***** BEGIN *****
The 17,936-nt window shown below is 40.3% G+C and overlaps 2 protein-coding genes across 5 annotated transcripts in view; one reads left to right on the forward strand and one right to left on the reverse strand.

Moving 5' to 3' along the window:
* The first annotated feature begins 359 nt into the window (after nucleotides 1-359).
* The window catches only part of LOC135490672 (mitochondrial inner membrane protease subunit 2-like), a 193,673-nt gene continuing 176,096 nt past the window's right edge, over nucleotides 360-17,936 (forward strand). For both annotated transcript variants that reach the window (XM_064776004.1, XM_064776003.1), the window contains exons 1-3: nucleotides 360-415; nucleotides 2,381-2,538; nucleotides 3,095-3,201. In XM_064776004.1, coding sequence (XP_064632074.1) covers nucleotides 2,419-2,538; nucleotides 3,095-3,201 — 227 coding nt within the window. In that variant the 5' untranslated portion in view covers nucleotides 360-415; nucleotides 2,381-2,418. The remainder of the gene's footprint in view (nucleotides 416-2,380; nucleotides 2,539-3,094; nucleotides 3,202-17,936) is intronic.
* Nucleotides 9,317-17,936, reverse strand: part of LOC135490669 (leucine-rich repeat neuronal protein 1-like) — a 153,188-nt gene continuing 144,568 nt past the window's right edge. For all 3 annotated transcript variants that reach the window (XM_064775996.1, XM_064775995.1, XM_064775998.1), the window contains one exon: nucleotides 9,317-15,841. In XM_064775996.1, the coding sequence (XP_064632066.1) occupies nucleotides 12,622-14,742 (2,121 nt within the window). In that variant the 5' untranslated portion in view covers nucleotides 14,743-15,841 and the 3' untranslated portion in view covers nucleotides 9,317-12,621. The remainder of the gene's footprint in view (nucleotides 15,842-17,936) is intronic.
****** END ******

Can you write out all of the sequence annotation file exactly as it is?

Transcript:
The 17,936-nt window shown below is 40.3% G+C and overlaps 2 protein-coding genes across 5 annotated transcripts in view; one reads left to right on the forward strand and one right to left on the reverse strand.

Moving 5' to 3' along the window:
* The first annotated feature begins 359 nt into the window (after nucleotides 1-359).
* The window catches only part of LOC135490672 (mitochondrial inner membrane protease subunit 2-like), a 193,673-nt gene continuing 176,096 nt past the window's right edge, over nucleotides 360-17,936 (forward strand). For both annotated transcript variants that reach the window (XM_064776004.1, XM_064776003.1), the window contains exons 1-3: nucleotides 360-415; nucleotides 2,381-2,538; nucleotides 3,095-3,201. In XM_064776004.1, coding sequence (XP_064632074.1) covers nucleotides 2,419-2,538; nucleotides 3,095-3,201 — 227 coding nt within the window. In that variant the 5' untranslated portion in view covers nucleotides 360-415; nucleotides 2,381-2,418. The remainder of the gene's footprint in view (nucleotides 416-2,380; nucleotides 2,539-3,094; nucleotides 3,202-17,936) is intronic.
* Nucleotides 9,317-17,936, reverse strand: part of LOC135490669 (leucine-rich repeat neuronal protein 1-like) — a 153,188-nt gene continuing 144,568 nt past the window's right edge. For all 3 annotated transcript variants that reach the window (XM_064775996.1, XM_064775995.1, XM_064775998.1), the window contains one exon: nucleotides 9,317-15,841. In XM_064775996.1, the coding sequence (XP_064632066.1) occupies nucleotides 12,622-14,742 (2,121 nt within the window). In that variant the 5' untranslated portion in view covers nucleotides 14,743-15,841 and the 3' untranslated portion in view covers nucleotides 9,317-12,621. The remainder of the gene's footprint in view (nucleotides 15,842-17,936) is intronic.